Diane and Brian Tharp found their love later in life.
The couple married in Key West, Fla., in 2014, just eight days after Diane turned 52.
Their time together was brief, however, as Diane died from breast cancer last October at the age of 55.
Shortly after Diane’s death, one of her college friends, Charlie Caciano, contacted Brian with an offer to join his team for the Pan-Mass Challenge.
The PMC is a bike-a-thon that raises money to donate to the Dana-Farber Cancer Institute. Caciano has been riding in it for several years.
“He thought it would be a good thing to do as far as helping with the grieving process and giving back,” said Brian, who lives in Columbia. “Me not being a bike rider, I hesitated at first, but I went ahead and did it.”
The PMC began in 1980 and has raised $598 million for cancer research since its inception, making it the single largest donor to Dana-Farber.
The ride took place Aug. 4-5 in Massachusetts, but Brian started training for the race locally in March.
He started by riding short 16-mile treks, eventually bumping his rides up to as long as 50 miles a day. That resulted in some weekends where he would bike more than 100 miles.
But even those long rides were shorter than what he did during the PMC.
Brian and the rest of Team Caciano chose to do the longest route, biking 192 miles over two days.
That easily marked the longest ride Brian had been on.
“I finished and my bike finished,” the retired assistant superintendent said with a chuckle. “The bike didn’t break down and I didn’t break down.”
“This was all about my late wife Diane,” he added. “She was an amazing person.”
To participate in the PMC, riders must raise certain amounts of money depending on the route they ride.
Brian had to raise a minimum of $4,900. He received almost $5,500, primarily by asking for donations from friends and family.
Other cyclists received donations from businesses or sold PMC products the day of the race to raise their money.
The community support did not stop with fundraising efforts. Brian said the crowds who gathered for the race, which for his team began in Sturbridge and ended Provincetown, both in Cape Cod, were impressive.
“It’s unbelievable the support we have from the communities,” he said. “They come out in droves with signs. And every neighborhood and street will have block parties where there is bagpipes playing. It’s just something to see.”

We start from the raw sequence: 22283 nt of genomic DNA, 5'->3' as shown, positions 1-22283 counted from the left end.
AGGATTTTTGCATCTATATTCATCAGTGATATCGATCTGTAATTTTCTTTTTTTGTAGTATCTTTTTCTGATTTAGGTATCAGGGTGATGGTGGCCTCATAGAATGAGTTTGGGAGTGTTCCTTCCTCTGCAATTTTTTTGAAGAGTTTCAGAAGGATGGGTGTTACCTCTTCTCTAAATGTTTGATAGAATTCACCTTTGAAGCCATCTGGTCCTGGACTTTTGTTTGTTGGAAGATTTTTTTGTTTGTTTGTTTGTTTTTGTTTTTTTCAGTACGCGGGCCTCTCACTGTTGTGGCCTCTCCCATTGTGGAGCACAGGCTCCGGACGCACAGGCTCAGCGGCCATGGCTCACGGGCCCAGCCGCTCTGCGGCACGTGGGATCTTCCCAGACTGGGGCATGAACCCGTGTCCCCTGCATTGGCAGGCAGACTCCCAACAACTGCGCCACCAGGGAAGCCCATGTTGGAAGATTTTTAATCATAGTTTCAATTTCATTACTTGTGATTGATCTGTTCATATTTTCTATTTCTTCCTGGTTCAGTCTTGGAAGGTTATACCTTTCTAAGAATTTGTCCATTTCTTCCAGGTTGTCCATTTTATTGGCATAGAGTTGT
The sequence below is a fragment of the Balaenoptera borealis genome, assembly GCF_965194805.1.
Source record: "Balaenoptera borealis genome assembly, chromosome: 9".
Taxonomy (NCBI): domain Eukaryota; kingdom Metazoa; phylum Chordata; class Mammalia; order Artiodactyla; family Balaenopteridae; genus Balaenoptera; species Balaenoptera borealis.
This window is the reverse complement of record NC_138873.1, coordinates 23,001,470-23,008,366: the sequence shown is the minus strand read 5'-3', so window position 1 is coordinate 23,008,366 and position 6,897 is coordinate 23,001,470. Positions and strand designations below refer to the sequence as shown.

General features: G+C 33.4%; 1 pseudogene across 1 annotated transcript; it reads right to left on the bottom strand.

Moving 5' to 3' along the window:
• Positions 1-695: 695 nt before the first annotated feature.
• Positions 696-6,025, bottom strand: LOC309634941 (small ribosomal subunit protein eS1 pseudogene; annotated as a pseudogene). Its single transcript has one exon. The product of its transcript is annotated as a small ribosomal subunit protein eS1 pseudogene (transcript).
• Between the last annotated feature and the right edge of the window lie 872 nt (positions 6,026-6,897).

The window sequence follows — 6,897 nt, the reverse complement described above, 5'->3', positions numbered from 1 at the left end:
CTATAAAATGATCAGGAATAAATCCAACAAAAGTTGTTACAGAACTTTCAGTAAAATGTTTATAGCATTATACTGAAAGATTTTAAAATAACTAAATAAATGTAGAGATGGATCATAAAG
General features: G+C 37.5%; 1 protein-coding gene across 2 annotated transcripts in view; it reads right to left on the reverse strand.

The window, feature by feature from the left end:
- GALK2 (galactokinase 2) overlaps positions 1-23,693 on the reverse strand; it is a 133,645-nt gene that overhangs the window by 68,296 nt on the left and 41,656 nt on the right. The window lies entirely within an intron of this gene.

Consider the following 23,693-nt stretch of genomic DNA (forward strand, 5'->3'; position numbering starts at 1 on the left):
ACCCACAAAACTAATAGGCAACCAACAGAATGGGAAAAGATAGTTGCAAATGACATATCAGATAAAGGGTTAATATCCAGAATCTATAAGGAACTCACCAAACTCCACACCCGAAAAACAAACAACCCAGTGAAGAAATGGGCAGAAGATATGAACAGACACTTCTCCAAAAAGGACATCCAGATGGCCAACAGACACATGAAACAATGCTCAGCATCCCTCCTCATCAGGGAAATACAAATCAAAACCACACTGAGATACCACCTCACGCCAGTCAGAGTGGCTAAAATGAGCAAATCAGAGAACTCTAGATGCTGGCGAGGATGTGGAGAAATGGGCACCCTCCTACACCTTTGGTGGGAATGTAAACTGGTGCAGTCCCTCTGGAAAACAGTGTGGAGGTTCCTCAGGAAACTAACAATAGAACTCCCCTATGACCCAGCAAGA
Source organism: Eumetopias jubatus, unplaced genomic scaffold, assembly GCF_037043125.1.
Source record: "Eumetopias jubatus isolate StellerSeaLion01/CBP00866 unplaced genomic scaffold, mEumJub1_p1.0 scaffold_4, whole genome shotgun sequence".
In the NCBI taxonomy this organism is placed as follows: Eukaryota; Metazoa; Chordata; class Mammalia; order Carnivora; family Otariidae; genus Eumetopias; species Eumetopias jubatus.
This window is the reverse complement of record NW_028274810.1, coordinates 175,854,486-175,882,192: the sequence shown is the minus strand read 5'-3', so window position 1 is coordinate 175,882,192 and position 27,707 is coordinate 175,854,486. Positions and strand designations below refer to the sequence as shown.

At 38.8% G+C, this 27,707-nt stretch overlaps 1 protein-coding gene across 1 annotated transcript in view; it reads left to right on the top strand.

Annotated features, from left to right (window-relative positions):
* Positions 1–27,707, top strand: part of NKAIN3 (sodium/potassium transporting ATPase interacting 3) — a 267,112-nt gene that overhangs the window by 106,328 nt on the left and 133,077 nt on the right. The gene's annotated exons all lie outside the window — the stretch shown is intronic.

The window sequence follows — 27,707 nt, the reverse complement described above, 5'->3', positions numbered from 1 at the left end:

More than 6,300 cyclists from 43 states and 10 countries participated in the bike-a-thon.
PMC’s goal was to raise $52 million at the event after getting $51 million last year. Donations are still coming in, but the total currently stands at over $42 million.
Individuals can donate until October. The 13 members of Team Caciano raised $100,000, but they have a goal to reach $104,000 to become members of the Heavy Hitters Club. That would give them benefits if they ride again next year.
Every cent goes to Dana-Farber, which is why Brian said he rode in the event.
Given that it was his first time participating, Brian said he was impressed with how well PMC takes care of cyclists in terms of transportation, hydration, snacks and lodging.
“It’s just unbelievable how well-organized and how much of a well-oiled machine it is,” he said. “It’s just a smooth operation and a great group of people. I had absolutely no hiccups and no issues, and you’d think I would being a first time rider.”
Brian said he would like to participate in the bike-a-thon next year, but he wants to devise ways to fundraise other than asking friends to donate.
Part of the reason he said he wants to race again is it fulfilled the dual purpose Caciano pitched to him.
“It has helped me with the grieving process,” he said while choking back tears. “My wife would be proud of me. I felt like I actually did something to help the cause.”
To learn more about PMC, go to pmc.org. To donate to Brian, visit profile.pmc.org/BT0117.